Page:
At first glance, he was a fine figure of a man. Even the butcher knife buried in the middle of his chest didn’t seriously detract from his good looks. But that corpse, nude except for a pair of mismatched socks - and the butcher knife, of course - is trouble with a capital T for Leroy MacPherson, in whose wheat field the body is dumped, and the rest of his extended family. It’s also trouble for the opponents of the nuclear waste depository the DOE plans to build in the Texas Panhandle.
For centuries, legends of a giant hairy beast roaming the Pacific Northwest have made their way into the collective understanding. Despite the reports, conclusive proof of bigfoot has never been found. But Dr. Tess Brannick has a plan to change all that.
This is the story of John Ridd, a yeoman farmer of the border country in southwest England. Set in the turbulent late 17th century, amid political tensions aroused by the religious animosities of a nation that had just emerged from the Commonwealth government of Cromwell, the story follows the adventures of John Ridd and his love, Lorna Doone, an aristocratic beauty who was kidnapped by the Doone family as a child. How John Ridd meets Lorna, wins her love, rescues her from the clutches of the Doone clan, and tries to keep her safe constitutes the bulk of the plot.
The Doones are a clan of murdering thieves, and among their victims is John Ridd's father. The strong, noble Ridd determines to avenge his father's death; but his plans are complicated when he falls in love with one of the hated family - the beautiful Lorna. Lorna is promised against her will to another; and that other will not let her go lightly. Set amid the political turmoils of the late 17th century, Lorna Doone brings West Country history and legends alive with wonderfully imaginative fiction.
"Much better than reading it"
Jack Frost is disheveled, disorganised and disrespectful. His superiors don't like him. He has a habit of doing things his way - and getting results. But when Denton CID is faced with a spate of major crimes, Frost finds himself under pressure. A young woman becomes the sixth victim of a multiple rapist, a teenage girl goes missing, there's a robbery at the Purple Parrot nightclub, and an old man is injured in a hit-and-run. With all this on his plate, Frost has little time and less patience for paperwork.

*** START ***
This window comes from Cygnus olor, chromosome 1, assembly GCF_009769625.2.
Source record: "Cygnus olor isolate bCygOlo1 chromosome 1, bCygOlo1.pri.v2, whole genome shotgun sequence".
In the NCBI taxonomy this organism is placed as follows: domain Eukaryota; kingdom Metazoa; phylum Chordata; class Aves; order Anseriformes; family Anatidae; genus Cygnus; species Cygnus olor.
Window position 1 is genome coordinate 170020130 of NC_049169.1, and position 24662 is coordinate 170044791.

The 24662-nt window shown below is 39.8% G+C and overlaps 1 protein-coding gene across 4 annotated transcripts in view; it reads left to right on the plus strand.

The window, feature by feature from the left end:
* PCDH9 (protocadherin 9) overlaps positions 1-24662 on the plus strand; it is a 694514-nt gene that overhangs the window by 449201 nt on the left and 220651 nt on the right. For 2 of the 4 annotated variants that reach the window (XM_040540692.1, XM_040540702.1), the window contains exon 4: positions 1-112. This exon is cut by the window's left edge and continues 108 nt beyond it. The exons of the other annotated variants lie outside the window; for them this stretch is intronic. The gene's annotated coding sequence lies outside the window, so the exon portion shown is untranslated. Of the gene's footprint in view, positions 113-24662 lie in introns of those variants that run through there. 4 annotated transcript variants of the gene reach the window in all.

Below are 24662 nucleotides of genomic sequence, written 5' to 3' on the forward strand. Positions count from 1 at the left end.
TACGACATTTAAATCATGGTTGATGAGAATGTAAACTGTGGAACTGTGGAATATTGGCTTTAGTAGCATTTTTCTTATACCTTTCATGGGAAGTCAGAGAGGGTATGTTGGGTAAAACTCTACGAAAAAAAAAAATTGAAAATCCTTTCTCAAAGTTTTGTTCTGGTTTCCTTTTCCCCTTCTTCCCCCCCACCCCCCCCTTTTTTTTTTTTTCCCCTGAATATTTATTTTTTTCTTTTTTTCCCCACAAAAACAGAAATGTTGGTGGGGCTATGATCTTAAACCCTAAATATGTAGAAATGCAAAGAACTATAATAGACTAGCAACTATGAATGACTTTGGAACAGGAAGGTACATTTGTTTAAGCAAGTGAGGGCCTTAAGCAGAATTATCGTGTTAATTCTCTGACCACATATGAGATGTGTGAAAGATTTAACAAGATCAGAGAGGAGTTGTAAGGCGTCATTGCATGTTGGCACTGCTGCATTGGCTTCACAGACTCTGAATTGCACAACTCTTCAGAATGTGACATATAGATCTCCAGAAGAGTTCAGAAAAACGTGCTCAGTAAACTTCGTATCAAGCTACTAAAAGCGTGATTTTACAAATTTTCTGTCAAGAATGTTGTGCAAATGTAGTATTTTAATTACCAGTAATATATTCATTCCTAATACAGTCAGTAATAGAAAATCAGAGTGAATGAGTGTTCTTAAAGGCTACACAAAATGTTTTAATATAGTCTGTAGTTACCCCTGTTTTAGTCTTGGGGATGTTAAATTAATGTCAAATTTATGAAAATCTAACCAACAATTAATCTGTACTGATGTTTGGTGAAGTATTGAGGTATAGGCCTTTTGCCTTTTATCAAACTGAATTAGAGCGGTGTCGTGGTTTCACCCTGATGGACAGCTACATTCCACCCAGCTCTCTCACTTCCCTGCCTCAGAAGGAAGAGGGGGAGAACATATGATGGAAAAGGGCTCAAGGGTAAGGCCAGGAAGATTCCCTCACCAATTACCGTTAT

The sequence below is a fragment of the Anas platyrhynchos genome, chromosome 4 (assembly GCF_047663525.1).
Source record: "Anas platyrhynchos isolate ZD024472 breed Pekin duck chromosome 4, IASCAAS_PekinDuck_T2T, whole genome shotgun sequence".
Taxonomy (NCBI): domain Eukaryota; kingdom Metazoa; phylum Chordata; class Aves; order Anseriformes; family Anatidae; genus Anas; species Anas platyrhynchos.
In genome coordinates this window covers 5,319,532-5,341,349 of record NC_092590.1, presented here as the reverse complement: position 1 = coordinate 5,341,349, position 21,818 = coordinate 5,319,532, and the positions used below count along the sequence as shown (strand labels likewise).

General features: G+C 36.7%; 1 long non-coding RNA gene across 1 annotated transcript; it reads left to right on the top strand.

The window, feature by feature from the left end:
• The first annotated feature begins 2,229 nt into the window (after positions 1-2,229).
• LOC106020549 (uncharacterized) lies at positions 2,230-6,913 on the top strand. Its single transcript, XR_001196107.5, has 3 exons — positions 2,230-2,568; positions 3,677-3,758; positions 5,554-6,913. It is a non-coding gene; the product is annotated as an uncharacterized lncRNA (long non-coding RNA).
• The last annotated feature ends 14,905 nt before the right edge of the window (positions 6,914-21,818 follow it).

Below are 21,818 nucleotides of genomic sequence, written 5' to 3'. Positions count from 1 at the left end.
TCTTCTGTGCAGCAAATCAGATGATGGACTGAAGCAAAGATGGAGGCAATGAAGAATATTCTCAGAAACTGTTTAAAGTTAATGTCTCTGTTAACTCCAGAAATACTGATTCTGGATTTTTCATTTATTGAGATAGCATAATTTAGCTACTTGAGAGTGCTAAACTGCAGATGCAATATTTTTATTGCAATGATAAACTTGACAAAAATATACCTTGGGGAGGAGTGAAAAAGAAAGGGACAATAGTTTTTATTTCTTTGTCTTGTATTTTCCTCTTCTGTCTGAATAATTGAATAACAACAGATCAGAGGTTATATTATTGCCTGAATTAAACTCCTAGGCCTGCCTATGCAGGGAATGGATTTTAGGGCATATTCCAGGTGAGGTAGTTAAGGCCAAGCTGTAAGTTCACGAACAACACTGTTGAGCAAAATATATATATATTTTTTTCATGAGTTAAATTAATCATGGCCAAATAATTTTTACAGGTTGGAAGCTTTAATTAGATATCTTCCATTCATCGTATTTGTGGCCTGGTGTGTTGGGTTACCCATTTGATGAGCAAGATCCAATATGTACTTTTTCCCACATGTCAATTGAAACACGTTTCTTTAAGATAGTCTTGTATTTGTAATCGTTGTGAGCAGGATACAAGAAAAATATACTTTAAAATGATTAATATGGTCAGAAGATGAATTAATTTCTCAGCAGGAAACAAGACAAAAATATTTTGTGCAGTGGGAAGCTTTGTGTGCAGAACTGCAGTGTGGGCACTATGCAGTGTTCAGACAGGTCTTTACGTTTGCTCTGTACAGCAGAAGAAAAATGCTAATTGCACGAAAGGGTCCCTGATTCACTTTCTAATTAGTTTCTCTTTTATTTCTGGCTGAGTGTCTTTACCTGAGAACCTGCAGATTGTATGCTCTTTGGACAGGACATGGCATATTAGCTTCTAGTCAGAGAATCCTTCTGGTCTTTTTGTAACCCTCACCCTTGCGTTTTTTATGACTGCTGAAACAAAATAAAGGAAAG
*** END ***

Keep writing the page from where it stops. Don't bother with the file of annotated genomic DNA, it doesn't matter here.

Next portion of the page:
Dig deep and you will find the most compelling argument for working together: Happiness. In business there are always unique individual achievers, but pull down the veil and you'll often find someone alongside them. Michael Eisner does just that in Working Together. Using his own collaboration with Frank Wells at Disney as a launching point for examining other famously successful partnerships, Eisner offers us an intimate and deeply personal look at some of the most rewarding business partnerships.
"Interesting to see what all partners had in common"
Darkness falls quickly when you're being stalked...but it is always dark when you are a stalker.
"HUGE RIP OFF"
With a healthy disregard for rules, he attracts trouble like a magnet. He has a newly assigned apprentice - the unfortunate Detective Constable Barnard - the Chief Constable’s nephew. Fresh to the provinces, just up from London in an embarrassingly flash suit, he’s ripe for Frost’s satire.
Detective Inspector Jack Frost, officially on duty, is nevertheless determined to sneak off to a colleague's leaving party. But first the corpse of a well-known local junkie is found blocking the drain of a Denton public lavatory and then, when Frost attempts to join the revels later on, the nubile daughter of a wealthy businessman is reported missing. Sleepy Denton has never known anything like the crime wave which now threatens to submerge it.
"I really like the storyline and the reader."
Detective InspectorJjack Frost knelt down beside the tiny body. Who did this to you, sonny? he asked, his face tight with compassion. The boy was eight years old, bound and gagged, and stripped naked. He had been dead for some seven or eight hours. Frost should have been on holiday, he had sneaked back into the station late at night to help himself to some of Divisional Commander Mullett's cigarettes and this case had been dumped on him as no other officers were available. And then another boy is reported missing.
"TV is better"